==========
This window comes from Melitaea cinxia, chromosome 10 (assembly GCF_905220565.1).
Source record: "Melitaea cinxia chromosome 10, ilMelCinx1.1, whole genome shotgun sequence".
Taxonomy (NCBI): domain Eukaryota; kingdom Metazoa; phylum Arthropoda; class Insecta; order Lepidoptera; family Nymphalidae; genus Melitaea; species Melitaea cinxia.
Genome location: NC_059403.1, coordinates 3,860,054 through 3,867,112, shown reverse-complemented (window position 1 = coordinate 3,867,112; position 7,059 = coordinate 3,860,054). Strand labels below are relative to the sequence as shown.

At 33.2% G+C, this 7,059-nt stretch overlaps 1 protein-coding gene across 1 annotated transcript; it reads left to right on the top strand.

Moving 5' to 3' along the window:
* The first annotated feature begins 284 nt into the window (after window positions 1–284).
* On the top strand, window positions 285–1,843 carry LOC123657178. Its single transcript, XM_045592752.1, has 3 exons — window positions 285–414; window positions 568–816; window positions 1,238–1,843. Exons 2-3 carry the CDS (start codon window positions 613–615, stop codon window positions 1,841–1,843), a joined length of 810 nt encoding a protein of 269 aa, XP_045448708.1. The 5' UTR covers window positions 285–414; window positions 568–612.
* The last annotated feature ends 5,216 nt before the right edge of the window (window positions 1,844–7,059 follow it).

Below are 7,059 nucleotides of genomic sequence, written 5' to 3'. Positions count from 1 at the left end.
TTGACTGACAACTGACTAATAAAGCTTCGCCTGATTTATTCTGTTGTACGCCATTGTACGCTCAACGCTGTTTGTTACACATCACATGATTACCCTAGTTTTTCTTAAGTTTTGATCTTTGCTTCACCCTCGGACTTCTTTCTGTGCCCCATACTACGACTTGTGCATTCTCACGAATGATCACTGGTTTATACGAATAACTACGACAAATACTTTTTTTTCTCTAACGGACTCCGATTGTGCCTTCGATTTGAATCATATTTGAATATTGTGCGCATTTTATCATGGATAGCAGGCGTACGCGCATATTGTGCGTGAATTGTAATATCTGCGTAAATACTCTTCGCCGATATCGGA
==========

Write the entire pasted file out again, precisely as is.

This window comes from Melitaea cinxia, chromosome 10 (assembly GCF_905220565.1).
Source record: "Melitaea cinxia chromosome 10, ilMelCinx1.1, whole genome shotgun sequence".
Taxonomy (NCBI): domain Eukaryota; kingdom Metazoa; phylum Arthropoda; class Insecta; order Lepidoptera; family Nymphalidae; genus Melitaea; species Melitaea cinxia.
Genome location: NC_059403.1, coordinates 3,860,054 through 3,867,112, shown reverse-complemented (window position 1 = coordinate 3,867,112; position 7,059 = coordinate 3,860,054). Strand labels below are relative to the sequence as shown.

At 33.2% G+C, this 7,059-nt stretch overlaps 1 protein-coding gene across 1 annotated transcript; it reads left to right on the top strand.

Moving 5' to 3' along the window:
* The first annotated feature begins 284 nt into the window (after window positions 1–284).
* On the top strand, window positions 285–1,843 carry LOC123657178. Its single transcript, XM_045592752.1, has 3 exons — window positions 285–414; window positions 568–816; window positions 1,238–1,843. Exons 2-3 carry the CDS (start codon window positions 613–615, stop codon window positions 1,841–1,843), a joined length of 810 nt encoding a protein of 269 aa, XP_045448708.1. The 5' UTR covers window positions 285–414; window positions 568–612.
* The last annotated feature ends 5,216 nt before the right edge of the window (window positions 1,844–7,059 follow it).

Below are 7,059 nucleotides of genomic sequence, written 5' to 3'. Positions count from 1 at the left end.
TTGACTGACAACTGACTAATAAAGCTTCGCCTGATTTATTCTGTTGTACGCCATTGTACGCTCAACGCTGTTTGTTACACATCACATGATTACCCTAGTTTTTCTTAAGTTTTGATCTTTGCTTCACCCTCGGACTTCTTTCTGTGCCCCATACTACGACTTGTGCATTCTCACGAATGATCACTGGTTTATACGAATAACTACGACAAATACTTTTTTTTCTCTAACGGACTCCGATTGTGCCTTCGATTTGAATCATATTTGAATATTGTGCGCATTTTATCATGGATAGCAGGCGTACGCGCATATTGTGCGTGAATTGTAATATCTGCGTAAATACTCTTCGCCGATATCGGA